In the 1930’s Monteverde was first occupied by Costa Rican colonists scratching a living by farming and logging. They like the undeveloped land because it was quite similar the early America’s wild west, and had no help from Costa Rica’s government to re-establish themselves in the cool, rugged mountain area.

In 1949, four pacifist Quakers from Alabama were jailed for refusing to fight in the Korean War after being drafted. Once out of jail, along with their community of ‘friend’s’ (the other name for their Christian group), they searched for a new country where peace dominated. Monteverde, Costa Rica seemed to fit the bill, a year earlier the standing army was abolished, and the underdeveloped, cool, lush, mountain sides were ideal for dairying.

In 1951, a total of forty-four Quaker settlers making up eleven families from the ‘Friends’ religion came and called the place ‘Green Mountain’ or ‘Monteverde’ in Spanish. Their mutual friendship and community co-operation helped Monteverde grow to what you see today.

Should you decide to visit Monteverde, you will need at least a couple of days to see most of the organized attractions, hanging bridges, canopy zip-lines, cloud forest paths, a frog museum, birding opportunities, or just hanging out in the quaint Quaker village of Santa Elena, and watch the mix of tourists and locals evolve.

Two hundred thousand visitors enjoy Monteverde each year in spite of the fact it is three hours from Adventure Inn, with the last ninety minutes on a steep, unpaved, spine-jolting road. Monteverde was one of Costa Rica’s initial eco-tourism destinations, and now it is pushing its capacity forcing authorities to set limits on visitors to specific preserves at the same time.

The successes of Monteverde have inspired other regions of Costa Rica to jump on the band wagon as less- crowded options, taking some pressure from Monteverde pristine environment.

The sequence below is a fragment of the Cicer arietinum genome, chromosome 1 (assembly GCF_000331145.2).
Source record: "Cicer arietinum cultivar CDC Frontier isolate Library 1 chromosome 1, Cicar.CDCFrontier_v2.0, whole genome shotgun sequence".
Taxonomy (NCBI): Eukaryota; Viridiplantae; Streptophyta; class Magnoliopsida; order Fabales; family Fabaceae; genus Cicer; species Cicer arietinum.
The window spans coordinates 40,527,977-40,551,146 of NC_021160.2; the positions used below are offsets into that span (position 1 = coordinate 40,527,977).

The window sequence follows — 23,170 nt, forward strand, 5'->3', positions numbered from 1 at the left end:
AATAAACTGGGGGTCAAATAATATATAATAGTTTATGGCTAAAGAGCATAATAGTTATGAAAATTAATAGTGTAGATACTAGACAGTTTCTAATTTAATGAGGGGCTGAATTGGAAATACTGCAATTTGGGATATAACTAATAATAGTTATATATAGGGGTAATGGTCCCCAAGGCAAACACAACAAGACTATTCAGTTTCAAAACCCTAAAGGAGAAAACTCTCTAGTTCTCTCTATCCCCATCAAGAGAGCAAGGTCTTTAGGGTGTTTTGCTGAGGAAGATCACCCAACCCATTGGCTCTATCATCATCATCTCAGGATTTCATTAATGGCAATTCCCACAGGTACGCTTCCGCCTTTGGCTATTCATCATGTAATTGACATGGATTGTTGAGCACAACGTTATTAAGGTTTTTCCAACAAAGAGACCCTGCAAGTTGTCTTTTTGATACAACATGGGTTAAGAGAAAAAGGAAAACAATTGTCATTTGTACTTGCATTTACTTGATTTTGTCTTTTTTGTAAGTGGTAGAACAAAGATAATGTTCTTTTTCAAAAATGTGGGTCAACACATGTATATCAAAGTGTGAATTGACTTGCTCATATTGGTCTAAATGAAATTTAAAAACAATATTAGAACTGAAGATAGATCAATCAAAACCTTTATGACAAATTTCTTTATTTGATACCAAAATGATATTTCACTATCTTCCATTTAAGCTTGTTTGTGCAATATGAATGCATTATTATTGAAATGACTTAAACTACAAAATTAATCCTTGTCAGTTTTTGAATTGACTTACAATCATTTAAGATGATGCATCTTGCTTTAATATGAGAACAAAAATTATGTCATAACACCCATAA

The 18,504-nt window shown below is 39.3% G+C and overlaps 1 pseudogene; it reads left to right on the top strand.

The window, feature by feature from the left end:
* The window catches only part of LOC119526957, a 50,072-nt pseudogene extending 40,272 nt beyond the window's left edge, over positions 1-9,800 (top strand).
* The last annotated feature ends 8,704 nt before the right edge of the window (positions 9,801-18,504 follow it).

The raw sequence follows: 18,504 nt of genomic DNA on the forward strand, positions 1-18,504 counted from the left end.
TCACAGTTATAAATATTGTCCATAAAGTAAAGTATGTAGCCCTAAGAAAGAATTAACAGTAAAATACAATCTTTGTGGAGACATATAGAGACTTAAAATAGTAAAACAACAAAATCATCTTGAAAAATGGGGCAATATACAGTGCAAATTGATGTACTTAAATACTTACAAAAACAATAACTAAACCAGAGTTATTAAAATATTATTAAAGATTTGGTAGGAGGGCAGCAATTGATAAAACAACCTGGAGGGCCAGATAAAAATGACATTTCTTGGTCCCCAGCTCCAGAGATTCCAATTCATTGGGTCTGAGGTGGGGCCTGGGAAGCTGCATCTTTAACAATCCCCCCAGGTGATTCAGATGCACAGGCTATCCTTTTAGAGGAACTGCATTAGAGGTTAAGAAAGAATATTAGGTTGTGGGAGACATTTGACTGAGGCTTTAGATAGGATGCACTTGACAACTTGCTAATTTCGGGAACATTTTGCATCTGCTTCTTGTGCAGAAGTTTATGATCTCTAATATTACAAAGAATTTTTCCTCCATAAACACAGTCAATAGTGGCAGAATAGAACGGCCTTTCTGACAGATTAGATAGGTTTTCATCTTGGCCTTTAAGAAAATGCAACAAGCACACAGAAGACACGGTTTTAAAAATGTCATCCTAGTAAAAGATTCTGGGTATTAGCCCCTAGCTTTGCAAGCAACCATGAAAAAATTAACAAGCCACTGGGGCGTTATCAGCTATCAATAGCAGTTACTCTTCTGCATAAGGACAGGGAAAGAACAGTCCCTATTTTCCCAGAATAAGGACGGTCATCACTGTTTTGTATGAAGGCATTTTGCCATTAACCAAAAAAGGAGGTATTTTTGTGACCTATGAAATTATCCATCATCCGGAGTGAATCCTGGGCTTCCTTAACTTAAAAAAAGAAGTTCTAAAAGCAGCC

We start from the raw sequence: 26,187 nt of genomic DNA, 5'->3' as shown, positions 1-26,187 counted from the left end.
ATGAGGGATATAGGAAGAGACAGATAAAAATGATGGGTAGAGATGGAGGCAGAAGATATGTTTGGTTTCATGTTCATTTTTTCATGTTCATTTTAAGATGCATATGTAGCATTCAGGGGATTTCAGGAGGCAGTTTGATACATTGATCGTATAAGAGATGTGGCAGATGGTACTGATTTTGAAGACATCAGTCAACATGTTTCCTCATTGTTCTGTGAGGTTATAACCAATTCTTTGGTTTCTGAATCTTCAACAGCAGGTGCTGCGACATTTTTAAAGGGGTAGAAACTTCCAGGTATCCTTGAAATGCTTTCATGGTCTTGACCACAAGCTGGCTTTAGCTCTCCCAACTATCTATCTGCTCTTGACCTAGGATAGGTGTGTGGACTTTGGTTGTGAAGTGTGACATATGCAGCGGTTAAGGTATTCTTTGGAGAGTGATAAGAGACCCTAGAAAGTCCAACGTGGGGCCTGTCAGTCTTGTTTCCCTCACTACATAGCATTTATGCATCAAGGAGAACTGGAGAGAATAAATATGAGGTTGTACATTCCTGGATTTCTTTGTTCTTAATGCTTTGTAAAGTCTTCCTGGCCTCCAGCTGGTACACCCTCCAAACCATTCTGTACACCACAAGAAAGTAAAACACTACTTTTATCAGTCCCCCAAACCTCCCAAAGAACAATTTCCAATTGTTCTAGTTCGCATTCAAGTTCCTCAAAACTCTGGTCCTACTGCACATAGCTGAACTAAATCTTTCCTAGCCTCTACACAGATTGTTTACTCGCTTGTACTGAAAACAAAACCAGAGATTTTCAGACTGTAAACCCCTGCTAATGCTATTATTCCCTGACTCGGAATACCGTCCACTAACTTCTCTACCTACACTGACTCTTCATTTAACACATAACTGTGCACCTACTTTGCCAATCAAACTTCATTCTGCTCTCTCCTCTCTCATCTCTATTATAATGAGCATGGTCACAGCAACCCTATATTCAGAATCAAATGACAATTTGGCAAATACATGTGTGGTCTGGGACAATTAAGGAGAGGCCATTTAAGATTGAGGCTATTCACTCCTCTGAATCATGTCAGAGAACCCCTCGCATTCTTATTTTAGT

People usually go to Monteverde for one of four reasons:

  • to visit the cloud forest and see the Resplendent Quetzal
  • to do a zip line or walk on hanging bridges in the forest canopy
  • to see how organic, fair-trade coffee is grown.
  • to learn more about the fascinating Quaker community which founded Monteverde in 1951

If you want easy access to a cloud forest and perhaps luck out seeing a quetzal, consider the rugged mountainous region crossed by the InterAmerican Highway between Cartago heading for San Isidro de El General. All year long quetzals can be seen here. Though the area hasn’t developed like Monteverde with tourist attractions, simply enjoy the fresh mountain air, and go with the flow, there’s lots to do. My favorite lodge in this area, owned by my friend, American Gary Roberts and his wife, is the cozy, charming El Toucanet Lodge in Copey de Dota. This lodge is closer to San Jose than Monteverde, and access is mostly on paved roads. Again mention Adventure Hotels of Costa Rica for a further 10% off your quoted rate.

For those who want the thrill of zip lines and suspended bridges in the forest canopy, don’t think that Monteverde is the only place to find them. The area around Rincon de la Vieja National Park in Guanacaste, with its bubbling mud holes, waterfalls, mountain biking and hiking trails, and also has several of the country’s most exciting canopy rides. Rincon de la Vieja Lodge has an 11-cable zip line only two kilometers from the park entrance. Hacienda Guachipelin’s zip-lines traverse across a canyon rather than tree-to-tree. We, at Adventure Inn, arrange organized tours to Buena Vista Lodge and Adventure Center which has two canopy tours, one with a 700 meter cable going from mountain top to mountain top, seventeen hanging bridges, and a 400 meter long water slide.

The Arenal hanging bridges near Arenal Volcano, and the Tirimbina Reserve near La Virgen de Sarapiqui, 90 minutes from Adventure Inn have well-made hanging bridges through dense rainforest. Stay at my great friends Beatriz and Leo Gamez’s lodge, La Quinta de Sarapiqui ( for an education in itself, with their wildlife museum, and educational facilities. This couple are leaders in the environmental movement in their area.

For those who are truly fascinated in the story of these Alabama Quakers who were imprisoned for resisting enlisting and who emigrated to standing armyless Costa Rica at the beginning of the Korean War, a pilgrimage needs to be undertaken to Monteverde. See how an entrepreneurial cheese business unified local families, and how they protected their valuable watershed after founding their famous Monteverde Cloud Forest Reserve, and sime time later the Childrens’ Eternal Rain Forest. Though adventure, music, art, culture, volunteers, and scientific studies radiate from Monteverde, other new places are starting to gain momentum in popularity.

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